MIAMI — Immigrants and their families gathered at rallies across the country Friday to push for changes to U.S. immigration policy, but as a swine flu outbreak continued to spread, attendance at some events was smaller than organizers had hoped.
The area hardest hit by the swine flu is Mexico, the native home of many rally participants. There were no immediate reports of canceled events, but Juan Pablo Chavez, a Tampa-based community organizer for the Florida Immigration Coalition, said he and others were in close contact with state health care officials.
Organizers are seeking to channel the political muscle Hispanics showed last fall in support of then-presidential candidate Barack Obama. They hope that energy will jump-start stalled efforts to pass an immigration law that provides a path to citizenship for the estimated 12 million illegal immigrants living in the United States.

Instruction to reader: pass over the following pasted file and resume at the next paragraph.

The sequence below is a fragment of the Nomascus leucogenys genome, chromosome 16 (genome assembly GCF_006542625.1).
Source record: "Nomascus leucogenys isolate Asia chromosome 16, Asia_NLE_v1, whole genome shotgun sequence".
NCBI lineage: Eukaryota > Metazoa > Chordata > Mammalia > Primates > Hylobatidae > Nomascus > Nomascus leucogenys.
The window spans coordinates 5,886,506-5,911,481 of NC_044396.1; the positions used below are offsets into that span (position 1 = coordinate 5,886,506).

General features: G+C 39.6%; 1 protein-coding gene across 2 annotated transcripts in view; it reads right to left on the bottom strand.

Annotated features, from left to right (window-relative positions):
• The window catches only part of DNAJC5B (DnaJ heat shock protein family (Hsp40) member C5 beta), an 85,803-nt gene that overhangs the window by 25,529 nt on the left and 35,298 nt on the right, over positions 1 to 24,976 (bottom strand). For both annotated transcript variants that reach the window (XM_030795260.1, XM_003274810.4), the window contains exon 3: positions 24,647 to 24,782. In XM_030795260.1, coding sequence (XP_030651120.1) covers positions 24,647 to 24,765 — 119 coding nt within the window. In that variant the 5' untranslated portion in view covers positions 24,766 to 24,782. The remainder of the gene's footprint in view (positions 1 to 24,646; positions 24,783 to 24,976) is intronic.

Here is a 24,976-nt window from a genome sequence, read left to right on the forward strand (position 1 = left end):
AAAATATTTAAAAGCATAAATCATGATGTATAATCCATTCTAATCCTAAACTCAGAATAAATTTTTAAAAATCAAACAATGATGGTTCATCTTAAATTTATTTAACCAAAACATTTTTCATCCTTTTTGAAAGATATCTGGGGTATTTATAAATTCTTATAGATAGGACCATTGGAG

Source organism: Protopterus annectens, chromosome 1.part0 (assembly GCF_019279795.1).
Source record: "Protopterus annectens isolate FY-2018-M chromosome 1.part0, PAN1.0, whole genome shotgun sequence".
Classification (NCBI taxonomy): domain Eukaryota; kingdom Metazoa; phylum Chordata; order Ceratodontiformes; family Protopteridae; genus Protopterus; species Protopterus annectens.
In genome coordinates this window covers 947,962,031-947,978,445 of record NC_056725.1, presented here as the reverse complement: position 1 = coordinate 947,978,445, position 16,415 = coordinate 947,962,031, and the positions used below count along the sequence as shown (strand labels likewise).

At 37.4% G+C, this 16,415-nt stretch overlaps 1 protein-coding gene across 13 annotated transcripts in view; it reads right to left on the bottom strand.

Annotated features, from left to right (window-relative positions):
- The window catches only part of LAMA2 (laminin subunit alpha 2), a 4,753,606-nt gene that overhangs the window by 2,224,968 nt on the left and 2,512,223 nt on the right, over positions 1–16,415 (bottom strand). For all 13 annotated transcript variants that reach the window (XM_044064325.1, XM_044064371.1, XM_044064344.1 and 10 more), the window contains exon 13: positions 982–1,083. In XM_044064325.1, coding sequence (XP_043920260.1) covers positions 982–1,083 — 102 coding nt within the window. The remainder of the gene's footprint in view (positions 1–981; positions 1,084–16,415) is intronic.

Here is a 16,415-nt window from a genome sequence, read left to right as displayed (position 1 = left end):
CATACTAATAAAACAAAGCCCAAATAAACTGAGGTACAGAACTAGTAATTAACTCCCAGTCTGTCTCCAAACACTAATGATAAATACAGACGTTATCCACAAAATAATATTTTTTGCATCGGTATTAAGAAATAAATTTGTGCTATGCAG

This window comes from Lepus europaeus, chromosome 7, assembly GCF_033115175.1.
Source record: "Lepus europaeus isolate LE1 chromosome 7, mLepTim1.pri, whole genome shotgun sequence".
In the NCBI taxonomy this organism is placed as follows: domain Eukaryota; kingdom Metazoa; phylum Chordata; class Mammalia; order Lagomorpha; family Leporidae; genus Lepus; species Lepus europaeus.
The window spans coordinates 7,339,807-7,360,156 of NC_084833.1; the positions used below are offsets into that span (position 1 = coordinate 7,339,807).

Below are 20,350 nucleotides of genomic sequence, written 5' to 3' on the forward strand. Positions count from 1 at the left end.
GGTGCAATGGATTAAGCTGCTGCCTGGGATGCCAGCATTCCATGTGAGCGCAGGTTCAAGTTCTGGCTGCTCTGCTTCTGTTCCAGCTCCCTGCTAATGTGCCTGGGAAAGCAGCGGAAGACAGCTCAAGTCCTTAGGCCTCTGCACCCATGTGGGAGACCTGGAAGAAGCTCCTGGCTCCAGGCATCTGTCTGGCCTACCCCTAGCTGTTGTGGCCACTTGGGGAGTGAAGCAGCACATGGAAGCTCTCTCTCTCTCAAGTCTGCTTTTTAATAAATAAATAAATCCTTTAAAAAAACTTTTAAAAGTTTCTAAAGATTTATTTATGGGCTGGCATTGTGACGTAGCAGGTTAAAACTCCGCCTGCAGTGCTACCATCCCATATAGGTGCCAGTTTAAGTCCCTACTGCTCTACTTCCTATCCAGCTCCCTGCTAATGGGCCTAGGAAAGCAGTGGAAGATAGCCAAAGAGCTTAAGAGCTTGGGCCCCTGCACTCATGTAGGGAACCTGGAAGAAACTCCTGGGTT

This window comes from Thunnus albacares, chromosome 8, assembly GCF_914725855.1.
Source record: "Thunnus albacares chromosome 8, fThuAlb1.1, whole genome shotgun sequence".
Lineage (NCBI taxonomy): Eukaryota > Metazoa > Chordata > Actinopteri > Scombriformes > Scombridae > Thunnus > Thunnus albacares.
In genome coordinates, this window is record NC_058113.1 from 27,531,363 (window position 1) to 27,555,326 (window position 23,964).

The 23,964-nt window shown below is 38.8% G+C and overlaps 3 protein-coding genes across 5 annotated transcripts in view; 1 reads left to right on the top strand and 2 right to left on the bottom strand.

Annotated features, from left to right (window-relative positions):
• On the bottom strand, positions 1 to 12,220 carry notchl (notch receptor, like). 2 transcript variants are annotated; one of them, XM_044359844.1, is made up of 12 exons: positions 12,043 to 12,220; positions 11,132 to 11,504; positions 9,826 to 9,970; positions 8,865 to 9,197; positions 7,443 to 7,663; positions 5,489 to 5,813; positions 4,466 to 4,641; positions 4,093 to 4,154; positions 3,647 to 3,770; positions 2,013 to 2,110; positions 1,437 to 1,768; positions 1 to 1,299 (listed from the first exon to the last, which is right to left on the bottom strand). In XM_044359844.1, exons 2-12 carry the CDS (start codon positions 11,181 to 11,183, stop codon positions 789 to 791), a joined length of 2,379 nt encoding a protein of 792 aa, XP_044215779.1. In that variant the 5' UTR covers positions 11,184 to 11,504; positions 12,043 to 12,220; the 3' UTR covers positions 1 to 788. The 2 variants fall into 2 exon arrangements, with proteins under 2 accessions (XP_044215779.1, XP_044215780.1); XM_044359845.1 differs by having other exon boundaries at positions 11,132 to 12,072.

Thousands were expected at events in Houston, Los Angeles, Chicago, New York and other cities -- mostly in the late afternoon, when workers finished their shifts. But early reports suggested turnout would be far lower than in previous years.
In Chicago, rally-goers chanted and carried signs demanding citizenship opportunities as they gathered at Union Park and unfurled a banner of flags stitched together from countries around the globe. Organizers said they expected about 15,000 at the event, but the crowd appeared to be much smaller.
Waukegan resident Armando Pena said he was disappointed that more people didn't turn out and blamed the low numbers on a combination of the flu and tough economic times. "The economy is so bad they don't want to lose their jobs," said Pena, who organized a contingent of about 50.
Activists' hopes have been buoyed with Obama in the White House and a Democratic-controlled Congress, in part because they believe the Hispanic vote, about two-thirds of which went to Obama, helped flip key battleground states such as Colorado and New Mexico. Many Hispanics strongly back comprehensive immigration reform, and they believe Obama owes them.
The White House announced this week that it would refocus its resources on prosecuting employers who hire illegal immigrants. And a Senate Judiciary subcommittee took up immigration this week for the first time in the new Congress.
But many immigrants are wary. They say the immigrations raids that grew common under the Bush administration have continued since Obama took office.